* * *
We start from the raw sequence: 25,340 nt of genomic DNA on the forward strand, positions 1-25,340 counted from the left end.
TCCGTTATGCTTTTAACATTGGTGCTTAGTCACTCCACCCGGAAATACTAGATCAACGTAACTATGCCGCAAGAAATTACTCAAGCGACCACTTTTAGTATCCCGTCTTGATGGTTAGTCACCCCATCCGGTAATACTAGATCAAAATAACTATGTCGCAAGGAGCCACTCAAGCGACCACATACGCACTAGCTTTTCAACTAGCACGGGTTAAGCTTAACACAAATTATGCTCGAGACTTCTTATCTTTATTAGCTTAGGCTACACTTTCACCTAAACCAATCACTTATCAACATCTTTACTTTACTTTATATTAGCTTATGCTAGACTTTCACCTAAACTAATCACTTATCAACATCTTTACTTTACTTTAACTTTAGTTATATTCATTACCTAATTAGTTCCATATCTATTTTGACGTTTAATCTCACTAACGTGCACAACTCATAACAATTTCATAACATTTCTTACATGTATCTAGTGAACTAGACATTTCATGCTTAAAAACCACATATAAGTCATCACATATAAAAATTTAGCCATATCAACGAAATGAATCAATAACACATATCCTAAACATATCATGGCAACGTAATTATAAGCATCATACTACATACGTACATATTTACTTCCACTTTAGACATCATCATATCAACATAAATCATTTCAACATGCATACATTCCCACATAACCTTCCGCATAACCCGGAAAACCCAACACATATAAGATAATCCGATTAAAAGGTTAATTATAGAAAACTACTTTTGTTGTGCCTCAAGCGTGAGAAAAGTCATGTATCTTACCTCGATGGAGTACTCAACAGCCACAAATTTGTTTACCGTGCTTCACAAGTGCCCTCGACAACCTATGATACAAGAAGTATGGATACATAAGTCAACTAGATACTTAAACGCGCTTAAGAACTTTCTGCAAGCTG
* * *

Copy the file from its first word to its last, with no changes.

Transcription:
We start from the raw sequence: 25,340 nt of genomic DNA on the forward strand, positions 1-25,340 counted from the left end.
TCCGTTATGCTTTTAACATTGGTGCTTAGTCACTCCACCCGGAAATACTAGATCAACGTAACTATGCCGCAAGAAATTACTCAAGCGACCACTTTTAGTATCCCGTCTTGATGGTTAGTCACCCCATCCGGTAATACTAGATCAAAATAACTATGTCGCAAGGAGCCACTCAAGCGACCACATACGCACTAGCTTTTCAACTAGCACGGGTTAAGCTTAACACAAATTATGCTCGAGACTTCTTATCTTTATTAGCTTAGGCTACACTTTCACCTAAACCAATCACTTATCAACATCTTTACTTTACTTTATATTAGCTTATGCTAGACTTTCACCTAAACTAATCACTTATCAACATCTTTACTTTACTTTAACTTTAGTTATATTCATTACCTAATTAGTTCCATATCTATTTTGACGTTTAATCTCACTAACGTGCACAACTCATAACAATTTCATAACATTTCTTACATGTATCTAGTGAACTAGACATTTCATGCTTAAAAACCACATATAAGTCATCACATATAAAAATTTAGCCATATCAACGAAATGAATCAATAACACATATCCTAAACATATCATGGCAACGTAATTATAAGCATCATACTACATACGTACATATTTACTTCCACTTTAGACATCATCATATCAACATAAATCATTTCAACATGCATACATTCCCACATAACCTTCCGCATAACCCGGAAAACCCAACACATATAAGATAATCCGATTAAAAGGTTAATTATAGAAAACTACTTTTGTTGTGCCTCAAGCGTGAGAAAAGTCATGTATCTTACCTCGATGGAGTACTCAACAGCCACAAATTTGTTTACCGTGCTTCACAAGTGCCCTCGACAACCTATGATACAAGAAGTATGGATACATAAGTCAACTAGATACTTAAACGCGCTTAAGAACTTTCTGCAAGCTG